In April of 2008, NSTA launched an electronic professional development portal called the NSTA Learning Center. It serves as our national online “homebase” to support the 3 million K-12 teachers of science in the United States be more competent and confident in the subject subjects they teach. We currently have over 86,000 active users spending hours each week working through 7,000 learning resources and opportunities. Of the many factors that have contributed to the success of the Learning Center, two stand out: The quality and diversity of content we make available to teachers and the incentive systems we have developed to engage them in community interaction around them.
Over the last three and half years, the quantity and variety of professional learning materials on the portal has blossomed. Initially offering 6-12 week instructor-moderated online courses in science education by third party institutions, the Learning Center now incorporates on-demand, self-directed experiences that provide just-in-time learning called Science Objects and their related SciPacks. These compliment the synchronous web seminars that bring cutting edge science content updates and engaging student support activities to teachers. NSTA has offered these online events for free since 2004 in collaboration with the mission-based federal agencies, such as NSF, NASA, and NOAA. These learning opportunities are in addition to the over 4,000 e-NSTA Journal Articles (over 910+ free), and over 815 NSTA Press e-book chapters (over 200+ free) that are available to anyone registers their name and email at the portal: you do not need to be a member of NSTA.
The incentive system we integrated into the Learning Center along with our community discussion forum in November of 2010 is helping to deepen engagement with these plentiful resources. The new capabilities of the discussion forum enable science teachers not just to consume content but to curate it based on their own expertise and interests and to progress through it in community with other learners. The new system includes over 40 initial badges and a series of points teachers may earn for various activities and online learning achievements. Teachers may earn points for simple, yet thoughtful community and learning activities such as diagnosing their learning needs using our PD Indexer tool, or aggregating personal digital resources and creating collections—coupling them with NSTA e-PD resources—to share with others online.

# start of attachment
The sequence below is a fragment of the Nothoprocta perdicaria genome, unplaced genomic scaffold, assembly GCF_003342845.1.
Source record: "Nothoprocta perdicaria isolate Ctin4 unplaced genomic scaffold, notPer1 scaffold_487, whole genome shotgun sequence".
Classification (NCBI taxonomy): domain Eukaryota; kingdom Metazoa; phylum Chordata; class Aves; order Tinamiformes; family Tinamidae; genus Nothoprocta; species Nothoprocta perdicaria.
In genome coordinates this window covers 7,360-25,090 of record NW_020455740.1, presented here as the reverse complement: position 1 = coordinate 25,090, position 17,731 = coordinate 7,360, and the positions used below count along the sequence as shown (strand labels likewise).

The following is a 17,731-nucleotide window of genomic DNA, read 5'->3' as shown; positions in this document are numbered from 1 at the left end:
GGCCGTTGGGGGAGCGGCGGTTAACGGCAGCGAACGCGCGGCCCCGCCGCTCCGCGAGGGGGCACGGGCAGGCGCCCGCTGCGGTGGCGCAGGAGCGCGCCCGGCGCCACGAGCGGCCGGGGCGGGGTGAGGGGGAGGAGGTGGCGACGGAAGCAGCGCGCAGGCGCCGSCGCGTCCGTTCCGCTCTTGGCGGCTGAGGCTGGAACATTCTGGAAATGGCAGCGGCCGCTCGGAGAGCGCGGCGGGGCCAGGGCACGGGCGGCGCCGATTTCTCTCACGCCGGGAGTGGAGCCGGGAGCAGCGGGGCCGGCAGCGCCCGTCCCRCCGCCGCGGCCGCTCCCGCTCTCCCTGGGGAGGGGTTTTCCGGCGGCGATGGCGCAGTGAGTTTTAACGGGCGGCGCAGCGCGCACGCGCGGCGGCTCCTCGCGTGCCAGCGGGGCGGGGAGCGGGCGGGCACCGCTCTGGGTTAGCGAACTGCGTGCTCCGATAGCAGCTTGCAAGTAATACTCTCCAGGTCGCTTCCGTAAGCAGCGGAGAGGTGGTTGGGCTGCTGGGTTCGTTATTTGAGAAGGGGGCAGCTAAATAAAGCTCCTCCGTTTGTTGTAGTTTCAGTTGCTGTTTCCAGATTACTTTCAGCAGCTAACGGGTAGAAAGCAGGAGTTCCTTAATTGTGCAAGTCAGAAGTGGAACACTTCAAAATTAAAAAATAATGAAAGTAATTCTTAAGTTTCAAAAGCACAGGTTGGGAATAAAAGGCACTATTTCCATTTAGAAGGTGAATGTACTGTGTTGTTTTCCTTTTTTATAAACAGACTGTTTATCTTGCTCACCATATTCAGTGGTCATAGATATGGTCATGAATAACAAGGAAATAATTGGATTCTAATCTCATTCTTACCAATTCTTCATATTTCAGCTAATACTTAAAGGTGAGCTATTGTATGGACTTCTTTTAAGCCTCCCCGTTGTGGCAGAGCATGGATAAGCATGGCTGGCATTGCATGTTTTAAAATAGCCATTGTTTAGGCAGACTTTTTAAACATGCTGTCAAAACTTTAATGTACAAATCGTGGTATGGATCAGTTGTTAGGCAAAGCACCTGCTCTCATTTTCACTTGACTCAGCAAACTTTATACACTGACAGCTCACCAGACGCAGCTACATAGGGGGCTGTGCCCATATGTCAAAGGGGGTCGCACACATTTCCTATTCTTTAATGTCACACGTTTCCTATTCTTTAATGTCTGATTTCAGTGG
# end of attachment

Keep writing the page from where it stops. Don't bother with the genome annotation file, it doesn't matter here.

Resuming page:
Other badges signify more sustained engagement with the portal, carrying more weight and earning more points. The badge requirements help define paths through numerous learning resources and experiences available on the site for teachers, both paths defined by NSTA and by the teachers themselves. For example, teachers can receive badges for completing 10-hour self-directed web modules called NSTA SciPacks after passing a final assessment. Passing all the SciPack web modules within a particular science discipline (i.e., physical science) permits them to earn a SciPack “Ultimator” badge. Some states with a university partner award graduate credit for every two SciPacks passed, while others pay teachers cash for their time if part of a union contract agreement. Other significant point opportunities are linked to teachers creating and completing long-term professional development plans that are linked to their personal portfolios, which include teacher reflections and evidences of growth such as samples of student work, or certificates from other PD experiences.
In the future, with funding from NASA and the NSF, we are researching which community affordances are of most worth to teachers: How does accessing high-impact content and engaging socially through a range of psycho-emotional roles, appropriately documented and incentivized, provide opportunities for teachers to increase their professional standing? Our badge system, which includes local and national leader boards, provides one incentive for participating in such activity, and teachers’ badges and other achievements are documented via a professional profile that provides recognition within their professional learning community. Further innovative rewards are on the horizon, such as redeeming earned points for NSTA Gear, being entered in sweepstake opportunities for free conference attendance, and donations made automatically on behalf of the teacher by NSTA (through a third-party entity) that are aligned with our government partners efforts and our education mission. We expect the research in progress will show that badges and other innovative incentives can be key means for increasing engagement, but also that deep engagement and powerful content go hand in hand.
Al Byers is Assistant Executive Director of Government Partnerships and E‑learning at the National Science Teachers Association.